that was once the heart of these Towers had been ripped out and strewn about the
& Rescue teams were formed and sent out into the sixteen-acre site with one
mission, to find people. Working
our way into the thickest part of this carnage did not seem like the brightest
of ideas, but we had people to find. That’s our job. The next several hours
went by in a blur of activity. We were standing hundreds of feet in the air atop
twisted steel beams, the surrounding buildings are all aflame, and structures
are still collapsing. The constant threat of death hung in the air, but we still
search for the thousands of victims who never made it out. Throughout the day we
all were hearing different reports on the missing people. It is heart wrenching
not knowing where your friends are. Were
they under all that twisted steel, pulverized concrete and fire?
then the members of the NYPD Emergency Service Unit would work non-stop at
ground zero, digging, sifting, and raking looking for all those that were lost
that day. The lost were people with hopes, dreams and lives to be lived, not
just remains to unearth. Once found they were placed gently into stretchers,
flags were draped over them, and then saluted a final goodbye as they were
escorted out of ground zero. I will forever remember the smell of death, wet
concrete and burning steel that constantly assailed my olfactory sense.
physical and emotional effect of all that has occurred has yet to be fully
realized. After the bombing of the Murrah building in Oklahoma the divorce level
alone of those involved in the rescue rose by three hundred percent and that
recovery effort took only a month. What will the cost of this extended recovery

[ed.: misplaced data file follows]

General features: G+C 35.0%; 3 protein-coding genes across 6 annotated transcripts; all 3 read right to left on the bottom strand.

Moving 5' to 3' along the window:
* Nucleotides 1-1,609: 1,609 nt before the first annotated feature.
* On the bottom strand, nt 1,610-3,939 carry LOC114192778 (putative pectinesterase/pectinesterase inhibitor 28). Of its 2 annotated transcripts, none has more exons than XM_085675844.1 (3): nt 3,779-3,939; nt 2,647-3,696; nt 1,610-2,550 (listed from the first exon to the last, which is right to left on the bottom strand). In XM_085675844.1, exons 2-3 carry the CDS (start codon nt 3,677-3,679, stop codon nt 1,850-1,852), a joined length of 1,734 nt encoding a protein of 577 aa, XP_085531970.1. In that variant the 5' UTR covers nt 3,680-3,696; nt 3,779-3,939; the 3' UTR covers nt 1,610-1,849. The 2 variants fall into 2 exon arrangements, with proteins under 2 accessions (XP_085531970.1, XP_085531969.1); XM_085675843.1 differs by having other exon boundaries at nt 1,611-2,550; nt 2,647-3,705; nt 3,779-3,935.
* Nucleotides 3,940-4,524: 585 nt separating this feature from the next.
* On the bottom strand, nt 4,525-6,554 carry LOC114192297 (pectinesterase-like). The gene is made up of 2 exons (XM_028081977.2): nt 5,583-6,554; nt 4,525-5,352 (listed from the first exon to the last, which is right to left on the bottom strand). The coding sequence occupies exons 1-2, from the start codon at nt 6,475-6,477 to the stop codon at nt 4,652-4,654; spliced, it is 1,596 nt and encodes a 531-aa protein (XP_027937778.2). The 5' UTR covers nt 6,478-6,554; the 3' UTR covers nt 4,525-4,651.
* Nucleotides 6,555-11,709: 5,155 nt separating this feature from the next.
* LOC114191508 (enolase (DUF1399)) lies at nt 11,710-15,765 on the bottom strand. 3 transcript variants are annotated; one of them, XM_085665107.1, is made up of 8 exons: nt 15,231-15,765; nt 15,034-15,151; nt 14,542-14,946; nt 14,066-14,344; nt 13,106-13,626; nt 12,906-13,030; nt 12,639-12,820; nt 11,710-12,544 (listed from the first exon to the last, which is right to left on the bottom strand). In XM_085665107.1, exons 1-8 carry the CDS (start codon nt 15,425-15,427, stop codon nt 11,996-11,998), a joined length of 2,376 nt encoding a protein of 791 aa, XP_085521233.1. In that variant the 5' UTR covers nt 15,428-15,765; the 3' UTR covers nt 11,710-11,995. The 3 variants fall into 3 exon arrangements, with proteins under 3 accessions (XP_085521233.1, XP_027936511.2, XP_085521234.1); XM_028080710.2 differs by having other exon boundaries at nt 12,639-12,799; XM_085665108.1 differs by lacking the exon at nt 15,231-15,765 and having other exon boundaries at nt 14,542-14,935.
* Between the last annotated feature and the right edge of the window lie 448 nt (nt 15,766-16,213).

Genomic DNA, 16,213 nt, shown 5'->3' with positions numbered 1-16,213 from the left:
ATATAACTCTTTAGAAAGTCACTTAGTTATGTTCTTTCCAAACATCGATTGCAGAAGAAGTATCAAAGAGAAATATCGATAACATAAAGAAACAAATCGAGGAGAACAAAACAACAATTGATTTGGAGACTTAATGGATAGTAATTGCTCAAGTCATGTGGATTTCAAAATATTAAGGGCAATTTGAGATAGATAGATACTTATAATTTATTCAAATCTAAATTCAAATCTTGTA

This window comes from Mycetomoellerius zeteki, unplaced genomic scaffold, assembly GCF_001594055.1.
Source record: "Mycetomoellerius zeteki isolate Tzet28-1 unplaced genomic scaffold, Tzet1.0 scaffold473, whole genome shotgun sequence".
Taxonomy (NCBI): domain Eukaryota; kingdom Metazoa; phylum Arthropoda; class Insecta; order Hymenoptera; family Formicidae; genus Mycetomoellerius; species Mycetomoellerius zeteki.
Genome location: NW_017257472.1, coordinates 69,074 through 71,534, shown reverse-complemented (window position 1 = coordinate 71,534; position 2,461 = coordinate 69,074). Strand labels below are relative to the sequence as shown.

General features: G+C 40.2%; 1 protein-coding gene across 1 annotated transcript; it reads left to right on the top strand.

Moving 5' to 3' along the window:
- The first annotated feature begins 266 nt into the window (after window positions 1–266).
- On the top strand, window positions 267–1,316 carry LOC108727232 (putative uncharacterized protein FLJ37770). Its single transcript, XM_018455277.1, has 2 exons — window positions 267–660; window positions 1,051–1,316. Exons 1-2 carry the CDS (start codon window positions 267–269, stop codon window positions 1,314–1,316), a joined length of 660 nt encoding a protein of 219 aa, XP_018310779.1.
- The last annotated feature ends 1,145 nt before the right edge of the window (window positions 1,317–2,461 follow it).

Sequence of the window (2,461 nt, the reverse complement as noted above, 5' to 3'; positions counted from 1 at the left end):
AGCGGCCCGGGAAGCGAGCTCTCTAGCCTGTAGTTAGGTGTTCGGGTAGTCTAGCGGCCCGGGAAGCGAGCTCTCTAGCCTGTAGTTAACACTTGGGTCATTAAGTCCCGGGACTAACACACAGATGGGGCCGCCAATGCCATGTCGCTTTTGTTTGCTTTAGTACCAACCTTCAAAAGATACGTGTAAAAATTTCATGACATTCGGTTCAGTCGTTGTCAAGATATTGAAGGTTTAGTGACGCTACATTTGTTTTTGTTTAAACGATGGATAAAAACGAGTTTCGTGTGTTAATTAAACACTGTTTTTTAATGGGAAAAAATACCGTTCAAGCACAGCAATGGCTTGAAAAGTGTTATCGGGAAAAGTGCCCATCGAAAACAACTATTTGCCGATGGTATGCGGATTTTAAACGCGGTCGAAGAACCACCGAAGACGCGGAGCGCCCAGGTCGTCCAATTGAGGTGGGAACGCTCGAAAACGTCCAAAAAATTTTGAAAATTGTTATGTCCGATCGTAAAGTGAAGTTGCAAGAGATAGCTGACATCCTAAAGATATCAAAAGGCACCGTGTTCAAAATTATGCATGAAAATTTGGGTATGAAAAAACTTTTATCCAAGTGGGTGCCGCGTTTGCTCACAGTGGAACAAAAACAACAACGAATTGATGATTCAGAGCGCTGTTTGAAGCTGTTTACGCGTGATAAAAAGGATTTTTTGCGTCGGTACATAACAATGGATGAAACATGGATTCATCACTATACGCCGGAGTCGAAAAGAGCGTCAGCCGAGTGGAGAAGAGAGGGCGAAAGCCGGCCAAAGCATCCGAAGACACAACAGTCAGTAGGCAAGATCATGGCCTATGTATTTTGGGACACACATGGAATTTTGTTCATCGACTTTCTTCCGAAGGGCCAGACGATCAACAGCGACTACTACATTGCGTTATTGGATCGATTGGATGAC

be? Of the fourteen ESU cops who died only five bodies would be recovered; the
remaining nine may be lost forever. The pain and suffering that each family and
their friends have to bear is enormous. Only time will tell what damage this
hurt will inflict upon all of our lives. In a span of just thirty-two minutes
thousands of people would die and the lives of many more would be forever
the next eight months there would be many funerals where men and women would
weep openly at the inspiring eulogies given by wives, children, parents and
friends. The strength and courage shown by these families is amazing, but you
look and see a deep pool of sadness in their red, tear stained eyes.
This unit would no longer have Mike’s strong guidance, Wally’s
gentleness with animals, Santos’s love of a joke and John’s quirky sense of
humor. Brian’s stoicism, Tommy’s expertise, Vinny’s spirit and Ronnie’s
love of the game - all gone. Jerome loved to ride, Paul was the ultimate family
guy and Steve loved being a cop. Joe Vig was just larger than life, Rodney had a
smile that could light up Manhattan, and we miss them all very much. We loved
all these men, they were our family, and now we will not be able to share laughs
and life’s precious moments with them ever again. How do you calculate the
loss of so many close personal friends?
This is an essay for my friends, all brave men, who willingly ran into those burning towers and participated in the largest rescue mission ever in the history of New York City, rescuing thousands. They traded their very lives so that we would be able to go on with ours.
When debate arises on what we would be willing to trade to be secure, think of these men and ask, “Would I trade my life for freedom?” They did.